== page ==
On January 30, 2015, our findings were published on the front page of the Sunday edition of the New York Times under the title “Immigration Rules in Bahamas Sweep Up Haitians.” In their official response to this article, using the phrase “victimhood is often a practiced art,” the Bahamian government tried to brush off the allegations of human rights abuses. Thereupon, international alarm grew, in part because of the facts portrayed in the news, in part because of the government’s dreadful reaction to media coverage, all of which ignited a prolonged and unusual interest in Bahamian politics. Finally, on February 20, 2015, in a follow-up piece titled “Bahamas Told to Improve Conditions at Center Housing Haitian Immigrants”, The New York Times announced the decision of the Inter-American Commission on Human Rights to grant our request for precautionary measures to protect detainees in The Bahamas and initiate proceedings to hold a hearing on the question of Bahamian immigration policies.[2]

Research problem and objectives

Persons of Haitian descent face unique challenges to acquire Bahamian nationality. The Constitution of The Bahamas establishes that only children born to Bahamian citizens can acquire Bahamian citizenship automatically, at birth. Clearly, this leaves children of non-Bahamian parents out. Further, any other alternatives available to them to acquire Bahamian nationality, at some point in their lives, are riddled with administrative barriers in processes that make decisions both discretionary and final. They do not require any reason for refusal of any nationality application and are not subject to appeal or review in any court.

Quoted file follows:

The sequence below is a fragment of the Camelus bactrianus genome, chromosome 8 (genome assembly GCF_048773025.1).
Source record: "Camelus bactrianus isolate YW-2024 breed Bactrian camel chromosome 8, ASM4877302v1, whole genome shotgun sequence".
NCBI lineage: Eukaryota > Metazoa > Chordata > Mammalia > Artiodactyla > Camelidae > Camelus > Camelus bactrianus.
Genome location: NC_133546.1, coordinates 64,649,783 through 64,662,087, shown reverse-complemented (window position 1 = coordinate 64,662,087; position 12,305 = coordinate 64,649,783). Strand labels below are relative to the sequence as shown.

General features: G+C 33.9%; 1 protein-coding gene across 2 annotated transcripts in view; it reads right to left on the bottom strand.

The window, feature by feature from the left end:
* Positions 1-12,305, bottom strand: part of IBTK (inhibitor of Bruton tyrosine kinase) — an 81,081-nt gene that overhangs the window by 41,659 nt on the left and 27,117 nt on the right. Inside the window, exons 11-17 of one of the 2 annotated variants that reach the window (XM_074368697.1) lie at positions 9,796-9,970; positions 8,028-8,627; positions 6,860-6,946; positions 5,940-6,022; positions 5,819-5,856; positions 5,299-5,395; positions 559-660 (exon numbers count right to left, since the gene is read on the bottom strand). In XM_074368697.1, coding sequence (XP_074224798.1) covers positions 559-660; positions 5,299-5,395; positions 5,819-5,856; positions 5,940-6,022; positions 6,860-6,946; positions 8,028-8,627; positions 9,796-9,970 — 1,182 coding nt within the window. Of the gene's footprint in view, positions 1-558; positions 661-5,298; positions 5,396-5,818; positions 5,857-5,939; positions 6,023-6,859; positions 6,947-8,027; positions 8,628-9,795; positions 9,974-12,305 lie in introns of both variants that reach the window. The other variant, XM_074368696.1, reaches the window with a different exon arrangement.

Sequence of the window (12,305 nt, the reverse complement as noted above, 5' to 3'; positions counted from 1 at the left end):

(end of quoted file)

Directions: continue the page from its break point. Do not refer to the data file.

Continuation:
Our research objectives aimed to study the nationality status among persons born in The Bahamas to non-Bahamian parents and to identify stateless persons or persons at risk of statelessness amongst the population of interest. Further, the research aimed to provide insight into people affected by problems concerning nationality status, the reasons for their predicament, the extent to which it had an impact on their lives, and to demonstrate the need for legislative and policy changes to address problems found.

Why did we choose a collaborative research approach?

Persons born in The Bahamas to Haitian parents are hard to reach and even harder to involve in research. The exact number of persons of Haitian descent residing in The Bahamas remains unknown. The Bahamian government relies on estimates drawn from studies published by international organizations to speak in rough numbers of some 30 to 80 thousand Haitian migrants. These numbers refer both persons migrating from Haiti and persons born in The Bahamas of Haitian descent. Social issues regarding national status or statelessness are sensitive or even contentious subjects to talk about with state officials and some NGOs. Our population of interest is also sensitive to issues regarding national status, fearing that identification could cause exposure and deportation. Typically, they live at the margins of Bahamian society, in precarious conditions, in shantytowns encroached on former agricultural land out of sight.